Step 2: API improvement
In the second step, we refer to the use of tools that change the input and output definitions at the parameter name level without changing the business logic. There are 2 possibilities: target or transition version. We can implement API improvement at the code level (target) or at the additional layer level (translator/dispatcher).
Step 3: Developer Center
At this stage, we created a detailed project (UX, technical SEO analysis) of a coherent Developer Center. Then we built a new Developer Center.
How to make API testing easier
We chose 5 methods for the tests and described them using the meta language. In accordance with the chosen concept, we will be able to include the documentation and API compliance validation, automatic tests or interactive documentation in the CI/CD process. For this purpose, we used:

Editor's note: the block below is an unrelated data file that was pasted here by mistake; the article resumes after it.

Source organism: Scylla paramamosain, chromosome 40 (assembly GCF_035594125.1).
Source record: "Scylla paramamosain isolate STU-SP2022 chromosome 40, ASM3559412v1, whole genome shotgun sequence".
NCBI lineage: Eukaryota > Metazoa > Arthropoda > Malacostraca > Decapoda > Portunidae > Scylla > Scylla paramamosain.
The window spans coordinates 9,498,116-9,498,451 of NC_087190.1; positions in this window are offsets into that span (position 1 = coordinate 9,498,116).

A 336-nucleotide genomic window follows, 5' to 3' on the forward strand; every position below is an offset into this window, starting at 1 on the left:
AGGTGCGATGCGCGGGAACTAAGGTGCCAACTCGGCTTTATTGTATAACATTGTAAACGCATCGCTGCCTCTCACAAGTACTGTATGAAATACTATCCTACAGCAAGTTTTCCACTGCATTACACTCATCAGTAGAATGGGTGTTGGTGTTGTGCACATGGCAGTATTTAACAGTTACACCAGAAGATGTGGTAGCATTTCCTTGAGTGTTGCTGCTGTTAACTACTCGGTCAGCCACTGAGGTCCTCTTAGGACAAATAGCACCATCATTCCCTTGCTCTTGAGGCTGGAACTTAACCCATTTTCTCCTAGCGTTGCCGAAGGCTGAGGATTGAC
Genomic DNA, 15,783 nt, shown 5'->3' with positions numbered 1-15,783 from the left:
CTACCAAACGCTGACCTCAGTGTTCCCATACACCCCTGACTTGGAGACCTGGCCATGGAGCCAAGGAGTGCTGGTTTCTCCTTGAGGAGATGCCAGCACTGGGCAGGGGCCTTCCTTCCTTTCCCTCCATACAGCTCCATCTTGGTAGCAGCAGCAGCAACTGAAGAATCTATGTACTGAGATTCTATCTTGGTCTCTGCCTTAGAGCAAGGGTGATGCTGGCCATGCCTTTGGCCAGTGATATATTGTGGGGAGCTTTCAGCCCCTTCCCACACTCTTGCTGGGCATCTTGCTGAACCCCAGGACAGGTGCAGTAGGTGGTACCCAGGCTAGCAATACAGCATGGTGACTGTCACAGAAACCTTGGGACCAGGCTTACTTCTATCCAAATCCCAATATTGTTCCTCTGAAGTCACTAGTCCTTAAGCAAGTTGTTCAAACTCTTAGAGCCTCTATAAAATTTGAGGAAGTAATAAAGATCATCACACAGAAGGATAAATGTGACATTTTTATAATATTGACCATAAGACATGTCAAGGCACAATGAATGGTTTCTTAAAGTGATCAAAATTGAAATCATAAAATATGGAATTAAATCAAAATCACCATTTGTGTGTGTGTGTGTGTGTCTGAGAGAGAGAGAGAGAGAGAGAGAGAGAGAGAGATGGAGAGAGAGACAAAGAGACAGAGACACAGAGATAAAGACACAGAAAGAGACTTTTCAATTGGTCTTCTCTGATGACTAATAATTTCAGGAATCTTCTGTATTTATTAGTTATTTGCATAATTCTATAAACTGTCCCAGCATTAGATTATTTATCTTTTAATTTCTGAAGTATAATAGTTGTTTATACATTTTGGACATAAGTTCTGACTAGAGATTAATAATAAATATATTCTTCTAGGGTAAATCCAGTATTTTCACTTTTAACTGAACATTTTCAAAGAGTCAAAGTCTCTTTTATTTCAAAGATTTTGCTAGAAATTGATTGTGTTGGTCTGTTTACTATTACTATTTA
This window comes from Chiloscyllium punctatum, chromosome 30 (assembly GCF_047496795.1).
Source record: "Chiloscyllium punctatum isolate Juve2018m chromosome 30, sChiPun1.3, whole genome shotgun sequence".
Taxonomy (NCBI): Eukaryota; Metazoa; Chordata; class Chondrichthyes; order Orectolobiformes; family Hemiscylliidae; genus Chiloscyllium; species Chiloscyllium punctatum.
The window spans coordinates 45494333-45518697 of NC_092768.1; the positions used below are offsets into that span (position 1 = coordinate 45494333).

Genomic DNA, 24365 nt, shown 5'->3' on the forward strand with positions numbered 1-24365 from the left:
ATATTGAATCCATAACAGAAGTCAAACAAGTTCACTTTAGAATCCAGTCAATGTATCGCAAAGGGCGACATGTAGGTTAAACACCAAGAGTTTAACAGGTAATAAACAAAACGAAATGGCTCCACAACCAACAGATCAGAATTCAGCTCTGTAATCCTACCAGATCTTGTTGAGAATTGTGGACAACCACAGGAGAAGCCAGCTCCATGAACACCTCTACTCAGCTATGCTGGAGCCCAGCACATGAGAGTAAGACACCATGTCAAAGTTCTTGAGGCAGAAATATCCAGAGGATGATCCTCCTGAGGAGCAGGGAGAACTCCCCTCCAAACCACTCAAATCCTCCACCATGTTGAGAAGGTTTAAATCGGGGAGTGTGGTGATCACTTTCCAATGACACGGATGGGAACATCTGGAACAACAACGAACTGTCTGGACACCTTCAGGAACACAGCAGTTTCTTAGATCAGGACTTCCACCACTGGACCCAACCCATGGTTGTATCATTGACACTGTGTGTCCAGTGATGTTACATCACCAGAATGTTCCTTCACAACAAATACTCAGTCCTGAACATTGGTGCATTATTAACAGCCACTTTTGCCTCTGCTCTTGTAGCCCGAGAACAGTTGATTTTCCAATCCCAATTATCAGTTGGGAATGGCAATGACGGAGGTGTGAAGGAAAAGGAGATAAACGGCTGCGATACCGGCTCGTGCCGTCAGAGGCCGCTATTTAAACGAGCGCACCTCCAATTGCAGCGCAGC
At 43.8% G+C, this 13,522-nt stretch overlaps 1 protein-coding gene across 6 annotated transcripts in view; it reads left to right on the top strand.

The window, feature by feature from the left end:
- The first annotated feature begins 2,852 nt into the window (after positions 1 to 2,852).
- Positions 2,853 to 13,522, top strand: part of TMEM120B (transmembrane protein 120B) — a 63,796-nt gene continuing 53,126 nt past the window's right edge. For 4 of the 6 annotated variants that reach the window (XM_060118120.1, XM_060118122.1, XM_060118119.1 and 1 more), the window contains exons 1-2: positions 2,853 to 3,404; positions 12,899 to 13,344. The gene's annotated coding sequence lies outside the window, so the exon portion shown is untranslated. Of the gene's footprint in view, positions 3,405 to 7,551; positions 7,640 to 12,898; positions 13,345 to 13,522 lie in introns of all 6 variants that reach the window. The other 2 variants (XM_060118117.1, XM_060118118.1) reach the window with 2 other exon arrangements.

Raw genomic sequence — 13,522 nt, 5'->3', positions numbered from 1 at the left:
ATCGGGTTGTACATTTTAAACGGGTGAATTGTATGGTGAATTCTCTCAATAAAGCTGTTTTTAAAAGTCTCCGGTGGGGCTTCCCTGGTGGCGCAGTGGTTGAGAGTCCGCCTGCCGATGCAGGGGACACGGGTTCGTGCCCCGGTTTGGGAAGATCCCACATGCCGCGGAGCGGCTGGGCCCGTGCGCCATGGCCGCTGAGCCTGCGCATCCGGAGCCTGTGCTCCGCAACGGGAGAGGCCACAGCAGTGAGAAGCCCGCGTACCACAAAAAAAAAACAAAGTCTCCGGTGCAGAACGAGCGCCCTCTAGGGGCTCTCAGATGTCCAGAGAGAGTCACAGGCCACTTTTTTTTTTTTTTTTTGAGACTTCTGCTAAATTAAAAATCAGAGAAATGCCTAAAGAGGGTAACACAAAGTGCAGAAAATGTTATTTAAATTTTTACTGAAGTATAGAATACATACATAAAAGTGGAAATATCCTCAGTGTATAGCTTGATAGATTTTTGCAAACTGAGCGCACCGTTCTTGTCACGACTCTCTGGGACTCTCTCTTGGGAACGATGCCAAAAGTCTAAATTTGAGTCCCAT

- API Blueprint (high level API description language for web API’s),
- Apiary (as an API Blueprint online editor to create interactive documentation),
- Dredd for testing (a language-agnostic command-line tool for validating API description document against backend implementation of the API).
1. API Blueprint
API Blueprint is a high level language for describing web APIs. The syntax is a combination of Markdown and MSON, and the files are saved with a .apib extension. Markdown is a lightweight text formatting syntax, and MSON is its extension used for describing data objects. The goal of the API Blueprint format is to enable the design-first philosophy for REST APIs, however, the format works just as well for documenting existing APIs.
2. Interactive documentation (Apiary)